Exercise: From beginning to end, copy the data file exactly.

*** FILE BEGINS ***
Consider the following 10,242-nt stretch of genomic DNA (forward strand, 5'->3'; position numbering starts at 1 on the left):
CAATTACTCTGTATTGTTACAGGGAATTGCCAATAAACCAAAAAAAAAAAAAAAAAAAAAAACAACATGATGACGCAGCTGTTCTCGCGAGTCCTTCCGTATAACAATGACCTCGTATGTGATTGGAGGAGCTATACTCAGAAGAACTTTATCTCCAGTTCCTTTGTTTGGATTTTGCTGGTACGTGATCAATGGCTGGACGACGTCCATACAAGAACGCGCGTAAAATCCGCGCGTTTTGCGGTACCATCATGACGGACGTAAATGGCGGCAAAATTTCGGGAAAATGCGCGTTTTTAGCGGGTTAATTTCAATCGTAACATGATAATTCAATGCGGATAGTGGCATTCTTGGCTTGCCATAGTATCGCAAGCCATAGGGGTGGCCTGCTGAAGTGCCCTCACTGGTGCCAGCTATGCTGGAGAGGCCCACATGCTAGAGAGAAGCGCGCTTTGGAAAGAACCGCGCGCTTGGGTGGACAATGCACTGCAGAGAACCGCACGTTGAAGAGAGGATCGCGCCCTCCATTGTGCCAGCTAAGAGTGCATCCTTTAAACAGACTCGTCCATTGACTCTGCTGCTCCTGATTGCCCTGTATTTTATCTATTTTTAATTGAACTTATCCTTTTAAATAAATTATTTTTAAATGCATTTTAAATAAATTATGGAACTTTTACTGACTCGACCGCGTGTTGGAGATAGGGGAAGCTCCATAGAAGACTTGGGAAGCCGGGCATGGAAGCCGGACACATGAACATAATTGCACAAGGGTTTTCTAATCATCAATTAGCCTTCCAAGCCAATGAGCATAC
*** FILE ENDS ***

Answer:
Consider the following 10,242-nt stretch of genomic DNA (forward strand, 5'->3'; position numbering starts at 1 on the left):
CAATTACTCTGTATTGTTACAGGGAATTGCCAATAAACCAAAAAAAAAAAAAAAAAAAAAAACAACATGATGACGCAGCTGTTCTCGCGAGTCCTTCCGTATAACAATGACCTCGTATGTGATTGGAGGAGCTATACTCAGAAGAACTTTATCTCCAGTTCCTTTGTTTGGATTTTGCTGGTACGTGATCAATGGCTGGACGACGTCCATACAAGAACGCGCGTAAAATCCGCGCGTTTTGCGGTACCATCATGACGGACGTAAATGGCGGCAAAATTTCGGGAAAATGCGCGTTTTTAGCGGGTTAATTTCAATCGTAACATGATAATTCAATGCGGATAGTGGCATTCTTGGCTTGCCATAGTATCGCAAGCCATAGGGGTGGCCTGCTGAAGTGCCCTCACTGGTGCCAGCTATGCTGGAGAGGCCCACATGCTAGAGAGAAGCGCGCTTTGGAAAGAACCGCGCGCTTGGGTGGACAATGCACTGCAGAGAACCGCACGTTGAAGAGAGGATCGCGCCCTCCATTGTGCCAGCTAAGAGTGCATCCTTTAAACAGACTCGTCCATTGACTCTGCTGCTCCTGATTGCCCTGTATTTTATCTATTTTTAATTGAACTTATCCTTTTAAATAAATTATTTTTAAATGCATTTTAAATAAATTATGGAACTTTTACTGACTCGACCGCGTGTTGGAGATAGGGGAAGCTCCATAGAAGACTTGGGAAGCCGGGCATGGAAGCCGGACACATGAACATAATTGCACAAGGGTTTTCTAATCATCAATTAGCCTTCCAAGCCAATGAGCATAC